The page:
The fabled day has come and gone. Overwatch 2 is finally out and free to play—it only took three years after the announcement!
The question on every Overwatch fan’s lips is “what’s new”? And, perhaps more importantly, “is the sequel better than the original?”. While that second question is up to you to decide, let’s take a closer look at the major changes between Overwatch and its newly released successor.
New heroes used to be released in Overwatch multiple times a year, but since 2020 that was put on hold while we waited for the release of Overwatch 2. Fortunately, with the new game come new heroes… three to be precise!
They are Kiriko (Support), Sojourn (Damage) and Junker Queen (Tank).
This introduction of new blood to each hero category is sure to inject a huge amount of chaos into the new game as players get to grips with the nuance of these three complex heroes!
It’s not only new heroes. Old heroes are also different in Overwatch 2! And I’m not just talking about the buffed-up skins and graphics on show on their character models.
Lots of heroes have seen minor reworks: from Cassidy and Sombra to Mercy and Zenyatta. But no heroes have seen as drastic a change as the tanks who have all been beefed up in order to accommodate our next point…
Instead of the standard 2-2-2 team compositions, made up of 2 tanks, 2 damage and 2 support, Overwatch2 has thrown a huge spanner in the works by reducing overall team size to 5 players instead of 6. This comes by forfeiting one tank.
As a result, all tank heroes have experienced some pretty significant buffs in order to allow them to take the heat of the enemy team. Simultaneously, Blizzard chose to nerf shields.
Orisa is the hero with the greatest changes, losing her shield and now having two awesome spear abilities!
Like heroes, new maps used to be a common sight in Overwatch, and fortunately we have all been blessed with new maps! These are Circuit Royal (Escort), Midtown (Hybrid), Paraiso (Hybrid) alongside Colosseo, Esperanca and New Queen Street which are all part of the…
An all-new game mode has been dropped on players. This tense battle, which resembles a tug-of-war, sees teams escort a robot to either side of the map in a consistent push and pull. Given that single team-fights can make a huge difference in this game mode, it is an incredibly exciting one to play. Placing it almost perfectly between the play styles of escort and capture point game modes!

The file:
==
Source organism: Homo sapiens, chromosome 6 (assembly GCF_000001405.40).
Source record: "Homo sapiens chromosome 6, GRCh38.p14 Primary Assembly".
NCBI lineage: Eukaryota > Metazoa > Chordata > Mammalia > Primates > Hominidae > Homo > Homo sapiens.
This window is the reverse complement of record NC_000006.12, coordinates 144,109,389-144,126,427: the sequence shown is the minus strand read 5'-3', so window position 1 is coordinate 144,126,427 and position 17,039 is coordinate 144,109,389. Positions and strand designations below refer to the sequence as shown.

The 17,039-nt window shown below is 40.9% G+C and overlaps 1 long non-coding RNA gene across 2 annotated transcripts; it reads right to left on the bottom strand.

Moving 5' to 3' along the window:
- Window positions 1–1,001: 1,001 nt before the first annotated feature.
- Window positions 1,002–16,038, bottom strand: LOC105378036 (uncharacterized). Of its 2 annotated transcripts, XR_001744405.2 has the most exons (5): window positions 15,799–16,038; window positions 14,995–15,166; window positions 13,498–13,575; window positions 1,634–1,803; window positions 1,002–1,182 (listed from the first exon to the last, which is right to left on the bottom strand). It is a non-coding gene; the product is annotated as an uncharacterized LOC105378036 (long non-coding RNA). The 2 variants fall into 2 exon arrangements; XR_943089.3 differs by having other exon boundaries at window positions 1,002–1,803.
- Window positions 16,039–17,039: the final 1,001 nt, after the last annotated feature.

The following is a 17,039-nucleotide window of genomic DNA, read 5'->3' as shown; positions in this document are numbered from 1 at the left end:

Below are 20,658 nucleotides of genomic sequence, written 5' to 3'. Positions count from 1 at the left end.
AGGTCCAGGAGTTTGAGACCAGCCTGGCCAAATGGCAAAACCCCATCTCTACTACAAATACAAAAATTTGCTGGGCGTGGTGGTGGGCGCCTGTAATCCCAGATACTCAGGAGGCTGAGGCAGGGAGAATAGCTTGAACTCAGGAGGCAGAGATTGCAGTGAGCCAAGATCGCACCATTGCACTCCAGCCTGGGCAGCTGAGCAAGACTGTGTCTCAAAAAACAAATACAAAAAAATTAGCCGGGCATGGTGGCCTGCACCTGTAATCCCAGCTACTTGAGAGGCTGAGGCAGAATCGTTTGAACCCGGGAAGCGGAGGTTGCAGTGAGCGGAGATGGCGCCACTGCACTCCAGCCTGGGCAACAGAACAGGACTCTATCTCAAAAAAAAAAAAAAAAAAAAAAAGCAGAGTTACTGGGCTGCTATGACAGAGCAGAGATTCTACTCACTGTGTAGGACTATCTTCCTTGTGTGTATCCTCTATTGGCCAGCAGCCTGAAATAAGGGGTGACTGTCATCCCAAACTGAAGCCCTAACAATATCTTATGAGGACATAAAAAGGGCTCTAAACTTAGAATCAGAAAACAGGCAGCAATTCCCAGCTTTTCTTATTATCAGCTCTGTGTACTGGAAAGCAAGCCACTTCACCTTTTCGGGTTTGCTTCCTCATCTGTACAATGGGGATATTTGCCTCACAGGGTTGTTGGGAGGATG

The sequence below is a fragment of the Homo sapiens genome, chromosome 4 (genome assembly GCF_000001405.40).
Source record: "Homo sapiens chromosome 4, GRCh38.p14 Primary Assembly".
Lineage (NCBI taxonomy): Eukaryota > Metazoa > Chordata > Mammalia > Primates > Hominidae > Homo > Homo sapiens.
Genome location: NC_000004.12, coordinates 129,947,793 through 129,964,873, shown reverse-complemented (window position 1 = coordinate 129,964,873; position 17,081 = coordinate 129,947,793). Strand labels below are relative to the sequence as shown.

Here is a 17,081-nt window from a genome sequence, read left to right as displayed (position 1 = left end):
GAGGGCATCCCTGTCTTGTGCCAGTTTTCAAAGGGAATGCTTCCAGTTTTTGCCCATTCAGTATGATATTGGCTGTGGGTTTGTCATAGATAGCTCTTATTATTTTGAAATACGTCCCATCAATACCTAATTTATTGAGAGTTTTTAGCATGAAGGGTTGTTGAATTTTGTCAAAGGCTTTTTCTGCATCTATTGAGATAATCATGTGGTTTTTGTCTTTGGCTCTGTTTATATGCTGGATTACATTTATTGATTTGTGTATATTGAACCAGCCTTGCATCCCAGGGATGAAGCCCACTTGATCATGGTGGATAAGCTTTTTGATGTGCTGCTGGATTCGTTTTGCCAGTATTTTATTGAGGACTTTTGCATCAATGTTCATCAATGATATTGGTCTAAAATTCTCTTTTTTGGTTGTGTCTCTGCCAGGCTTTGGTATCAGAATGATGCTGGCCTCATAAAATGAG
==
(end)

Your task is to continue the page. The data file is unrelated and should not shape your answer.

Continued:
While we have new maps and a new game mode, the death of Overwatch 1 has also seen the death of one of its most hated game modes—Assault, often known as 2CP. This mode was a sore one for stalemates, snowballs and incredibly long matches alike. Rightfully earning it the badge of the worst mode out there.
Sadly, this means maps which featured this game mode have also become unplayable… for now!
Part of Overwatch’s identity was in its loot boxes—love it or hate it. The thrill of cracking open an event-based loot box and landing the exact legendary skin you wanted was almost unmatched. However, due to the bad press loot boxes have accrued over the years, Blizzard’s decision to drop them makes total sense. Instead replacing them with a…
You heard it. Blizzard have gone the route of many popular games by introducing its battle pass. Popularised by Fortnite, battle passes see players progress up a season-based levelling ladder, unlocking cosmetics and other goodies along the way.
New daily, weekly and seasonal challenges have been added to bolster this new experience-based levelling system.
However, it’s worth noting that the majority of the cosmetic unlocks will be locked behind the need to actually purchase the battle pass. Meaning that even if you reach maximum level during a season, you’ll need to pay to unlock some of the most desirable cosmetics.
Given the battle-pass levelling system, Blizzard have dropped the old levelling system which saw players clock up arbitrary ranks and accumulate different borders for their profile icon.
For me, this is a great change seeing as those levels always felt a little bit irrelevant!
Another, more subtle, change in Overwatch 2 is the in-match scoreboard, which now broadcasts player stats to all players in the lobby—including kills, deaths, assists, damage, healing and damage blocked (mit).
This makes the game resemble more competitive titles and is receiving some mixed feelings—especially from casual players.
Overwatch 2 ushers in a whole new era for the game which players are going to embrace. While plenty of the changes on show are divisive, especially for long-term fans of the original game, most fans are trusting in Blizzard’s tried-and-tested design prowess that they’ve made changes which will breathe an entirely new life into the game.